Bowes Park shown within Greater London
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|Ceremonial county||Greater London|
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|London Assembly||Enfield and Haringey|
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Bowes Park is situated on the borders of Wood Green, Palmers Green and Bounds Green in London, England. The postcode for Bowes Park is N22. The border between the London boroughs of Enfield and Haringey goes through the area.
The district developed in the 1880s and is named after an old manor called Bowes 1396, marked as Bowes Farm and Bowes (Manor) on the Ordnance Survey maps of 1822 and 1877, respectively. This is 'estate of a family called Bowes' ; one John de Arcubus (Latin for 'of the bows or arches') occurs in a local document from 1274. John de Arcubus was one of many de Arcubi who lived around St Mary-le-Bow ("Sancta Maria de arcubus") church in the City of London.
Community and economy
Bowes Park is a small community centred on Myddleton Road, which houses a number of shops. In years gone by the road was alive with shops of all kinds including butchers, bakers, tea rooms, and greengrocers, as well as many other types of shops. Nowadays many people travel to Wood Green or Muswell Hill to do their main shopping. The Myddleton Road Action Group and We Love Myddleton Road group meet several times a year and work with the police and local council to encourage regeneration and business development in the area. Myddleton Road has much improved in the last decade and the green shoots of recovery are certainly showing through but the local council's past failure to deal with many breaches of planning laws by landlords has and may continue to threaten progress and regeneration. A "bed in shed" has recently appeared and is being vigorously opposed by the local community. There are many shopfronts which are inappropriate for the conservation area, but four shopfronts are in the process of being improved.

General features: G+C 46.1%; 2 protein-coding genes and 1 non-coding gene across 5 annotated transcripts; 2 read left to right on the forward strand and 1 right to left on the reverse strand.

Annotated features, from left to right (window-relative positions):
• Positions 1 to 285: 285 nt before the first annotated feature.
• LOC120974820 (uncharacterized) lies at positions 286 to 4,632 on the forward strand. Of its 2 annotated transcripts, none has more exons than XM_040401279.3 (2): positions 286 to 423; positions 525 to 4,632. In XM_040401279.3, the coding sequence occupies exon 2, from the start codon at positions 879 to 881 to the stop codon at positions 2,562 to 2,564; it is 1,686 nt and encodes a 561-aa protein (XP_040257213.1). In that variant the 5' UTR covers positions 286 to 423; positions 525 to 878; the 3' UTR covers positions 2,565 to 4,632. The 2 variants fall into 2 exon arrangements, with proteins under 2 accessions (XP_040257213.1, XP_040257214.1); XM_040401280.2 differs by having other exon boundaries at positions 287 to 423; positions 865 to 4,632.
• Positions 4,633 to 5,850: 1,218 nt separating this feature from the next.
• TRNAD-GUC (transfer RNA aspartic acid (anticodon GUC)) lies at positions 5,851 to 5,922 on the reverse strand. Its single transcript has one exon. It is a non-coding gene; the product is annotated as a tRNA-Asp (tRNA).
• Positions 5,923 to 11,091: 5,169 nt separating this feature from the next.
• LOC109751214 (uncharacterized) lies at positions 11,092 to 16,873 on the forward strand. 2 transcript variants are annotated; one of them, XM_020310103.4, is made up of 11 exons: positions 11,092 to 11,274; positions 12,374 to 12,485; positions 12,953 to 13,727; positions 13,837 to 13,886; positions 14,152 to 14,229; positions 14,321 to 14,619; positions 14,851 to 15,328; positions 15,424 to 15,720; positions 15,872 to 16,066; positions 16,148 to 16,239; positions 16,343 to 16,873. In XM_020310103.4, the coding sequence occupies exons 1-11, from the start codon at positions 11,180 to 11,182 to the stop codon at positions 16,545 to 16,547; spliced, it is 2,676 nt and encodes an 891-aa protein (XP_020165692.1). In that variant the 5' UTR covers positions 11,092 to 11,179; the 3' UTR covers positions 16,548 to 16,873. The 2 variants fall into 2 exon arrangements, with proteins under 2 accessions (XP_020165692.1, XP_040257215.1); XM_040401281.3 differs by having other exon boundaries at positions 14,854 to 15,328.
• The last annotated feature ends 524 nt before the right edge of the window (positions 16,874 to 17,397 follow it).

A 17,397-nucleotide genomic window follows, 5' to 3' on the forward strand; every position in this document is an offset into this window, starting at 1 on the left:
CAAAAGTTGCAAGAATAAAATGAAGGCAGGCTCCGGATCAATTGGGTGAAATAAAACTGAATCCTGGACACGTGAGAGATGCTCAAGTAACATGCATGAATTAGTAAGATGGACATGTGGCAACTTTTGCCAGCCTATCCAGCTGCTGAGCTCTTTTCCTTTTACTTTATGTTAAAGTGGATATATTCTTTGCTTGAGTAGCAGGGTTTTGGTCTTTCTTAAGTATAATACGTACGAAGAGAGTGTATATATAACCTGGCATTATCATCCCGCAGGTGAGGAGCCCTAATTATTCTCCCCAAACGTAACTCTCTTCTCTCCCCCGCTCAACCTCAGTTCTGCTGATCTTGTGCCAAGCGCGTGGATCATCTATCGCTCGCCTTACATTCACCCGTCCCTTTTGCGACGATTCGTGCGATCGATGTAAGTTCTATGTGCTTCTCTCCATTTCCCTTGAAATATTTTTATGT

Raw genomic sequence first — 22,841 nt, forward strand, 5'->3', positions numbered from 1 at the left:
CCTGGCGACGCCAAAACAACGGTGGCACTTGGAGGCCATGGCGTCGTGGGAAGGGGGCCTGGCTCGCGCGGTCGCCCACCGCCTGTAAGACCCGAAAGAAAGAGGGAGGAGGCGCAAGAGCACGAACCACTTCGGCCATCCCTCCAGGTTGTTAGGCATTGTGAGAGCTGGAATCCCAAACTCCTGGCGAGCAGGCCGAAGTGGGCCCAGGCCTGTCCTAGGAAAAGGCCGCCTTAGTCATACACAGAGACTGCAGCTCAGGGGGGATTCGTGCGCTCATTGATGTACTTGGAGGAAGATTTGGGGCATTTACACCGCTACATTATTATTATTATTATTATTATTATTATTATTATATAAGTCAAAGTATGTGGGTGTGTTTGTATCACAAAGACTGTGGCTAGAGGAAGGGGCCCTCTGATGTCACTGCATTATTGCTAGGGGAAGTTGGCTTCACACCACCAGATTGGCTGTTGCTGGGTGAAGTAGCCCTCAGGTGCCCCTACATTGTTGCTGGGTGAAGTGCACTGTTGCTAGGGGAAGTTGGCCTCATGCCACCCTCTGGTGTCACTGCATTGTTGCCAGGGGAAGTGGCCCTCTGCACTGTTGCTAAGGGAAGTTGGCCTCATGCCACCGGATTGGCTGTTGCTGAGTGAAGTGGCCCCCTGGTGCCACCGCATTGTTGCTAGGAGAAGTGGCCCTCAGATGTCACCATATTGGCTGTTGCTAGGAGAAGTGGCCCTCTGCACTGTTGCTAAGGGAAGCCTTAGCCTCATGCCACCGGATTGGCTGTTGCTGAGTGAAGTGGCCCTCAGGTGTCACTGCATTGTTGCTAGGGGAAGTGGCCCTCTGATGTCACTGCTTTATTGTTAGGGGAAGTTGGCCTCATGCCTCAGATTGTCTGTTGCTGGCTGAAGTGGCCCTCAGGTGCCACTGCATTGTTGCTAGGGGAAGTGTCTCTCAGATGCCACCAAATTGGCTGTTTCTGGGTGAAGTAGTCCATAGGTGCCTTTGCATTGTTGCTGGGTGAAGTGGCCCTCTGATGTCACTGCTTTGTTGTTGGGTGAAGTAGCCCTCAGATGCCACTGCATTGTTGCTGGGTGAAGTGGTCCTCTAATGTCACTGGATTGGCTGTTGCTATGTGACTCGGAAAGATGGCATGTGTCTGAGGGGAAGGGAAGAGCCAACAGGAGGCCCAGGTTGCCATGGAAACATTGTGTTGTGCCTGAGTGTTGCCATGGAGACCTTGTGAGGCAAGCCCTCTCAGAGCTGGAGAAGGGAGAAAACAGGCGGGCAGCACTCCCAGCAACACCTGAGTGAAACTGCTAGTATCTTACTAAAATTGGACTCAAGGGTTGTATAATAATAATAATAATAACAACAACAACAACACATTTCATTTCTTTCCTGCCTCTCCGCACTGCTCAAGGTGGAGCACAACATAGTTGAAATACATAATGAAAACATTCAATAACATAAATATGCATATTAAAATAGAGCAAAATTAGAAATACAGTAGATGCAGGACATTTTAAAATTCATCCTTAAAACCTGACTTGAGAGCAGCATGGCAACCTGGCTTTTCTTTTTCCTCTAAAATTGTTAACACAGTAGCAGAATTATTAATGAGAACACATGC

Places of worship
Shaftesbury Hall is a rare example of a 19th-century tin tabernacle, which lies abandoned on the western side of Bowes Park station, on Herbert Road. Local residents are trying to get the building listed, to prevent current part-owners The Samaritans from demolishing it and replacing it with a modern office block.
In popular culture
Notable people associated with Bowes Park
Arthur C Clarke (16 December 1917 – 19 March 2008) was a British science fiction author and inventor, he lived at 88 Nightingale Road, Bowes Park with his brother Fred Clarke and Fred's wife Dorothy from 1946.
Donald MacCadie worked as a Post Office engineer and he became dissatisfied with having to carry many separate instruments required for the maintenance of the telecommunication circuits. Macadie invented the first instrument, which could measure Amperes, Volts and Ohms, so the multifunctional meter was called an Avometer.
Macadie lived at 190 Bowes Road at the corner of Moffat Road. For a time he rented Shaftesbury Hall, a pre-fabricated corrugated iron chapel or Tin tabernacle on Herbert Road, as an assembly shop for his invention.
- Mills A. D. Oxford Dictionary of London Place Names (2001) p28 ISBN 0-19-860957-4
- 'St. Mary le Bow 104/10', Historical gazetteer of London before the Great Fire: Cheapside; parishes of All Hallows Honey Lane, St Martin Pomary, St Mary le Bow, St Mary Colechurch and St Pancras Soper Lane (1987), pp. 243
- Greater London Industrial Archaeology Society
- Bowes Park Community Association
- Trainspots - Bowes Park station
- Bowes and Bounds Connected: Community website for Bowes Park and Bounds Green